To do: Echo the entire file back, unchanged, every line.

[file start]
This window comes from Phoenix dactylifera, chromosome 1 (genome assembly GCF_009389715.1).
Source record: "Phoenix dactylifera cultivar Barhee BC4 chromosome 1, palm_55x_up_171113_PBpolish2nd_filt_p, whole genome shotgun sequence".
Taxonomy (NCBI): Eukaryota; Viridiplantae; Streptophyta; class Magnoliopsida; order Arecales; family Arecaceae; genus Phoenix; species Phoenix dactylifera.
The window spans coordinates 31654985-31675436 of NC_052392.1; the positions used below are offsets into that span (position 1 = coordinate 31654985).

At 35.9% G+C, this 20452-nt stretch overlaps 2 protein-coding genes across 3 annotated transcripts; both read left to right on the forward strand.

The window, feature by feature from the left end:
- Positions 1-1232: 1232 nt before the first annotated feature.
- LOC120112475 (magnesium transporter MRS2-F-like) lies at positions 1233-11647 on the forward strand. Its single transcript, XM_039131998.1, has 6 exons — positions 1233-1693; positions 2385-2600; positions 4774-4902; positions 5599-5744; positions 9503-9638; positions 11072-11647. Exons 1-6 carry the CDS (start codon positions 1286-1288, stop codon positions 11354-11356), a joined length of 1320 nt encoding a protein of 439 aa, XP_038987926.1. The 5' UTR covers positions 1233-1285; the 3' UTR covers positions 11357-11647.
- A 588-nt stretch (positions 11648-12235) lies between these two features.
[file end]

This window comes from Phoenix dactylifera, chromosome 1 (genome assembly GCF_009389715.1).
Source record: "Phoenix dactylifera cultivar Barhee BC4 chromosome 1, palm_55x_up_171113_PBpolish2nd_filt_p, whole genome shotgun sequence".
Taxonomy (NCBI): Eukaryota; Viridiplantae; Streptophyta; class Magnoliopsida; order Arecales; family Arecaceae; genus Phoenix; species Phoenix dactylifera.
The window spans coordinates 31654985-31675436 of NC_052392.1; the positions used below are offsets into that span (position 1 = coordinate 31654985).

At 35.9% G+C, this 20452-nt stretch overlaps 2 protein-coding genes across 3 annotated transcripts; both read left to right on the forward strand.

The window, feature by feature from the left end:
- Positions 1-1232: 1232 nt before the first annotated feature.
- LOC120112475 (magnesium transporter MRS2-F-like) lies at positions 1233-11647 on the forward strand. Its single transcript, XM_039131998.1, has 6 exons — positions 1233-1693; positions 2385-2600; positions 4774-4902; positions 5599-5744; positions 9503-9638; positions 11072-11647. Exons 1-6 carry the CDS (start codon positions 1286-1288, stop codon positions 11354-11356), a joined length of 1320 nt encoding a protein of 439 aa, XP_038987926.1. The 5' UTR covers positions 1233-1285; the 3' UTR covers positions 11357-11647.
- A 588-nt stretch (positions 11648-12235) lies between these two features.